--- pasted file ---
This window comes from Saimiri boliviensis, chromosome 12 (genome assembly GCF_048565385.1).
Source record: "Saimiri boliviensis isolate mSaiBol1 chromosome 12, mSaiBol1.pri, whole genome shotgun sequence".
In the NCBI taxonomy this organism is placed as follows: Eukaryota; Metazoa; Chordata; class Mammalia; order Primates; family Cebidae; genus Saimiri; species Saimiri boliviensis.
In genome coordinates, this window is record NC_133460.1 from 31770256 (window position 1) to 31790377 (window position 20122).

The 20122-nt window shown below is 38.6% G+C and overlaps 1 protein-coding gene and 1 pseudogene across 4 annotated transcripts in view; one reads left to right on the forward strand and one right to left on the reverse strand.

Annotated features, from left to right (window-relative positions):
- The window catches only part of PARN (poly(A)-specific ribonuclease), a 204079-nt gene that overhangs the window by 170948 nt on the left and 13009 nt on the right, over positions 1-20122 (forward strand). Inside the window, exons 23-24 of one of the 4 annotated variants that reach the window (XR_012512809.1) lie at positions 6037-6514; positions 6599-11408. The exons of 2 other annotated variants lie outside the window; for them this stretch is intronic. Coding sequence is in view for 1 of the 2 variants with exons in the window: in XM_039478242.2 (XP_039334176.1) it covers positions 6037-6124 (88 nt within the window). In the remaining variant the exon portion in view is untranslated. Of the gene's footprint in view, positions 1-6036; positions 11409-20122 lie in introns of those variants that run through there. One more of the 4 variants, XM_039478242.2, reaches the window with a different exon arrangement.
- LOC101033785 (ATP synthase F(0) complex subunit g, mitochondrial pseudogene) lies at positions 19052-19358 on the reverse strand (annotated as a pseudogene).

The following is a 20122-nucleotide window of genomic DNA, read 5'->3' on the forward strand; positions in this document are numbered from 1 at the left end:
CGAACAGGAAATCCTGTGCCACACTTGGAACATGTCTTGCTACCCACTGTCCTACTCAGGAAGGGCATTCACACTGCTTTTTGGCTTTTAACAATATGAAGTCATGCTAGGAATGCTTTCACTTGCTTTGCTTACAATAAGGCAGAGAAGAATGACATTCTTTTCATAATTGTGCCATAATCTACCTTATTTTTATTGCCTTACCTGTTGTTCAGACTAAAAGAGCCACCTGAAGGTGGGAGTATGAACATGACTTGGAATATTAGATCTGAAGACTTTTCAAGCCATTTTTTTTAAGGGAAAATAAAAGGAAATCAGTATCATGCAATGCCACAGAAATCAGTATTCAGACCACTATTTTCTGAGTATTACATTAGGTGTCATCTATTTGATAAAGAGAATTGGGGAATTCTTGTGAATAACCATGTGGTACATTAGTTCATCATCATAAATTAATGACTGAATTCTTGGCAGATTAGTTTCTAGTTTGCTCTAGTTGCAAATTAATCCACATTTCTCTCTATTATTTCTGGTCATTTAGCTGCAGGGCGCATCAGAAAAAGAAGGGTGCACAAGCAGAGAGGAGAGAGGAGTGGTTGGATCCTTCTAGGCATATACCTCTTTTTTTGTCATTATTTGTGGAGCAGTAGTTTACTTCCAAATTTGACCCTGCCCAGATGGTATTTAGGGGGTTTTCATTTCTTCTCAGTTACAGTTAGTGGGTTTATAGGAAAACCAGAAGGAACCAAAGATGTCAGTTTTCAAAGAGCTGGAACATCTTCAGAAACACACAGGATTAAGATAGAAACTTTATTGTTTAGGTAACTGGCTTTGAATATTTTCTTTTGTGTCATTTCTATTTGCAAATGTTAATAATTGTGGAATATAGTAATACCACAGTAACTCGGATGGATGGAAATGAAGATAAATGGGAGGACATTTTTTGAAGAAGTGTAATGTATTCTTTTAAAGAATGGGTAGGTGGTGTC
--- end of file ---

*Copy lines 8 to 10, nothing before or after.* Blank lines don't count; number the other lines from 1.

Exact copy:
- LOC101033785 (ATP synthase F(0) complex subunit g, mitochondrial pseudogene) lies at positions 19052-19358 on the reverse strand (annotated as a pseudogene).

The following is a 20122-nucleotide window of genomic DNA, read 5'->3' on the forward strand; positions in this document are numbered from 1 at the left end:
CGAACAGGAAATCCTGTGCCACACTTGGAACATGTCTTGCTACCCACTGTCCTACTCAGGAAGGGCATTCACACTGCTTTTTGGCTTTTAACAATATGAAGTCATGCTAGGAATGCTTTCACTTGCTTTGCTTACAATAAGGCAGAGAAGAATGACATTCTTTTCATAATTGTGCCATAATCTACCTTATTTTTATTGCCTTACCTGTTGTTCAGACTAAAAGAGCCACCTGAAGGTGGGAGTATGAACATGACTTGGAATATTAGATCTGAAGACTTTTCAAGCCATTTTTTTTAAGGGAAAATAAAAGGAAATCAGTATCATGCAATGCCACAGAAATCAGTATTCAGACCACTATTTTCTGAGTATTACATTAGGTGTCATCTATTTGATAAAGAGAATTGGGGAATTCTTGTGAATAACCATGTGGTACATTAGTTCATCATCATAAATTAATGACTGAATTCTTGGCAGATTAGTTTCTAGTTTGCTCTAGTTGCAAATTAATCCACATTTCTCTCTATTATTTCTGGTCATTTAGCTGCAGGGCGCATCAGAAAAAGAAGGGTGCACAAGCAGAGAGGAGAGAGGAGTGGTTGGATCCTTCTAGGCATATACCTCTTTTTTTGTCATTATTTGTGGAGCAGTAGTTTACTTCCAAATTTGACCCTGCCCAGATGGTATTTAGGGGGTTTTCATTTCTTCTCAGTTACAGTTAGTGGGTTTATAGGAAAACCAGAAGGAACCAAAGATGTCAGTTTTCAAAGAGCTGGAACATCTTCAGAAACACACAGGATTAAGATAGAAACTTTATTGTTTAGGTAACTGGCTTTGAATATTTTCTTTTGTGTCATTTCTATTTGCAAATGTTAATAATTGTGGAATATAGTAATACCACAGTAACTCGGATGGATGGAAATGAAGATAAATGGGAGGACATTTTTTGAAGAAGTGTAATGTATTCTTTTAAAGAATGGGTAGGTGGTGTC